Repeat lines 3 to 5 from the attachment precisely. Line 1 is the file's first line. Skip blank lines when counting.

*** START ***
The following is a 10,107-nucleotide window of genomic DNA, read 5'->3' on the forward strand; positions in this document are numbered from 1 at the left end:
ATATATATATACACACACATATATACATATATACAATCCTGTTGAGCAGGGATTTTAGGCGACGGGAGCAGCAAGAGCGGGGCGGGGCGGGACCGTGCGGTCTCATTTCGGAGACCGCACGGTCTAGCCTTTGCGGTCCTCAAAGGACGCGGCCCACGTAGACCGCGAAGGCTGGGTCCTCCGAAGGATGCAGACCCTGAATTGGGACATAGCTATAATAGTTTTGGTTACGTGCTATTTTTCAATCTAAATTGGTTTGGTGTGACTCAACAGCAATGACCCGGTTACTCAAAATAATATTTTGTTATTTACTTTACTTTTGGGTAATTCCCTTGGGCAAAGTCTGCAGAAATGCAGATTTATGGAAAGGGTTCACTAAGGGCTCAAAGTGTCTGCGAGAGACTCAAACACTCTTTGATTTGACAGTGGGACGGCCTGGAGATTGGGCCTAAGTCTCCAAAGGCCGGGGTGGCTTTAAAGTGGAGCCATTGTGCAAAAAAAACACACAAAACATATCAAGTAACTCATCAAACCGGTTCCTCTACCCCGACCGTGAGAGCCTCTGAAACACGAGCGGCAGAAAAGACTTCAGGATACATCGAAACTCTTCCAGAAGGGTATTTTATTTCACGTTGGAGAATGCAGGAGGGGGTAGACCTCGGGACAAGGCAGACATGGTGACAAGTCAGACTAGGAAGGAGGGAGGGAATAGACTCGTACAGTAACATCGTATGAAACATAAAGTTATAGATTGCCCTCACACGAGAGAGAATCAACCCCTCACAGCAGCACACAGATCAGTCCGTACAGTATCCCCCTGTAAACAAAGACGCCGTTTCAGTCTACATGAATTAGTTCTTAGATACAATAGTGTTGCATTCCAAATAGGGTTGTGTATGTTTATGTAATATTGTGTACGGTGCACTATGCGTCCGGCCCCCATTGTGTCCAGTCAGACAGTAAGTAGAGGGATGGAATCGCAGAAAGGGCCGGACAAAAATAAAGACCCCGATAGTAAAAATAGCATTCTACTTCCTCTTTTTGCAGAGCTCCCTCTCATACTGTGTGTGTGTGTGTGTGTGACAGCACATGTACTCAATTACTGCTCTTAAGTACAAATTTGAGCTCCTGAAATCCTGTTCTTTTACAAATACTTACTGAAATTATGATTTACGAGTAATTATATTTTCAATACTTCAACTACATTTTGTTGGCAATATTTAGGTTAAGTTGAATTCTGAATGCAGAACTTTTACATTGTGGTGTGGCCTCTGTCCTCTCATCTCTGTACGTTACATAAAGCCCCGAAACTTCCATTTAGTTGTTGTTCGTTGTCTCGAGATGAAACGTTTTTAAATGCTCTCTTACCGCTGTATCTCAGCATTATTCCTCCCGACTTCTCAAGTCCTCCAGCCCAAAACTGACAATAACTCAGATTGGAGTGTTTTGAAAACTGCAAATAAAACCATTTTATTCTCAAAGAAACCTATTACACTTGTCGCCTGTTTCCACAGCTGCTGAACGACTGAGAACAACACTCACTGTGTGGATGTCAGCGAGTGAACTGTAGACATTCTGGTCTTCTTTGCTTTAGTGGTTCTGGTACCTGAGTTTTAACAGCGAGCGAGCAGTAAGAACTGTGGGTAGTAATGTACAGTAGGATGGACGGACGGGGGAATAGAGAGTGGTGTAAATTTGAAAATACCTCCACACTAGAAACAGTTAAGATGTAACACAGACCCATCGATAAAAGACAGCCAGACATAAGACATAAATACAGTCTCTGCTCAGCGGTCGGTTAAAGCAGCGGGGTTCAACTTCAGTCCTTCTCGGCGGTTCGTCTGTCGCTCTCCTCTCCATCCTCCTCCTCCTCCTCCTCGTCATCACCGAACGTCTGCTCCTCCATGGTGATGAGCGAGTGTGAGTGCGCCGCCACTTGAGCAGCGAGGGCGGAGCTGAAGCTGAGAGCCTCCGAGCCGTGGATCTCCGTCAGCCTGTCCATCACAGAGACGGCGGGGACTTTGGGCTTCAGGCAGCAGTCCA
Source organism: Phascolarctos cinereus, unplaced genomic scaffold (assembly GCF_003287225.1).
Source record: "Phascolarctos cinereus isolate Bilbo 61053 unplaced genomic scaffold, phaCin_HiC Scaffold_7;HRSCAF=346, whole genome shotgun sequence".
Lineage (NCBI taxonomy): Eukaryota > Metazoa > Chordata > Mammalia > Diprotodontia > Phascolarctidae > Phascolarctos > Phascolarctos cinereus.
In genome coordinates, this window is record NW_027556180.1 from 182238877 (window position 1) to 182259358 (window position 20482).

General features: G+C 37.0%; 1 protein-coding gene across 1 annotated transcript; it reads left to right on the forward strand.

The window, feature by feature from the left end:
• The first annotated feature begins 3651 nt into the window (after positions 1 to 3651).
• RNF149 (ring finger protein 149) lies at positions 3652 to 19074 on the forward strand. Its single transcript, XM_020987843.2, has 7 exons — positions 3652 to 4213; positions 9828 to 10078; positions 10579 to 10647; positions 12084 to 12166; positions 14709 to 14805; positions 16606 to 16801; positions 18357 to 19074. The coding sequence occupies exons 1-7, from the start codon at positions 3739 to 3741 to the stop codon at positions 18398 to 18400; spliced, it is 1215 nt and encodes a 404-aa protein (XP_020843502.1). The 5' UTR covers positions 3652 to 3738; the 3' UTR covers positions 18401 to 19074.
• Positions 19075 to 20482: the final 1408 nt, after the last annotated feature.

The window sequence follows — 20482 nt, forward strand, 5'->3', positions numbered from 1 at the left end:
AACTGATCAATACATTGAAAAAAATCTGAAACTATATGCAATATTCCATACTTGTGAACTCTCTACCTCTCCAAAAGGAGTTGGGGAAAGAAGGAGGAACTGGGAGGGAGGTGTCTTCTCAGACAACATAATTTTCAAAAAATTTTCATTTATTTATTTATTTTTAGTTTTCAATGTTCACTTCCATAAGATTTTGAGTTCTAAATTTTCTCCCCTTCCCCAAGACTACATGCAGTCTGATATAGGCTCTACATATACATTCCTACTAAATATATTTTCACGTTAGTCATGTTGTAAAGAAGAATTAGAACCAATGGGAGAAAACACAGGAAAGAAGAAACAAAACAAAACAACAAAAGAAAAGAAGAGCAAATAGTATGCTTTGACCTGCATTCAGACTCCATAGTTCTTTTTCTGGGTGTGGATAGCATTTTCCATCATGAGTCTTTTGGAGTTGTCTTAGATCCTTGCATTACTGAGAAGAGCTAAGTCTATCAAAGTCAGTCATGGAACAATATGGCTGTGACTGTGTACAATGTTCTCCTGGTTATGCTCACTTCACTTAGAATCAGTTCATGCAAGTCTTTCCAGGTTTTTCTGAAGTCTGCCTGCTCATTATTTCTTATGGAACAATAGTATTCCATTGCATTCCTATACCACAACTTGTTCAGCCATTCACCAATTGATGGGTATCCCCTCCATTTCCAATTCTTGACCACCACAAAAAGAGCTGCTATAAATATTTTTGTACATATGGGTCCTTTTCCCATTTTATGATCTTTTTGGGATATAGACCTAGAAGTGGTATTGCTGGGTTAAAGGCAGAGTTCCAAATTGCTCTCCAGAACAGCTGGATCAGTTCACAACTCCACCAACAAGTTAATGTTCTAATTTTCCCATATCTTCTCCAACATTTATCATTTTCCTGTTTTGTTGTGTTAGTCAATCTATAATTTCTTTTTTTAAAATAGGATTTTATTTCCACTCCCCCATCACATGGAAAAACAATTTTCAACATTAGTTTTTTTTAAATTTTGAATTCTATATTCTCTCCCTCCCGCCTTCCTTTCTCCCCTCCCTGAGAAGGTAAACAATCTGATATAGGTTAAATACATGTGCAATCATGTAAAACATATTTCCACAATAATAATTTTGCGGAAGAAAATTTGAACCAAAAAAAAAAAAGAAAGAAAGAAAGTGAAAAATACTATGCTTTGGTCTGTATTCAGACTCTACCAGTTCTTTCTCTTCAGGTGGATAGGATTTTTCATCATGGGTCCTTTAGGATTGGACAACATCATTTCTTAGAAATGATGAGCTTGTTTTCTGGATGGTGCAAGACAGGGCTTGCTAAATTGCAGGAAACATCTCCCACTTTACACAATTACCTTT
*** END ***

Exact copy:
Source organism: Phascolarctos cinereus, unplaced genomic scaffold (assembly GCF_003287225.1).
Source record: "Phascolarctos cinereus isolate Bilbo 61053 unplaced genomic scaffold, phaCin_HiC Scaffold_7;HRSCAF=346, whole genome shotgun sequence".
Lineage (NCBI taxonomy): Eukaryota > Metazoa > Chordata > Mammalia > Diprotodontia > Phascolarctidae > Phascolarctos > Phascolarctos cinereus.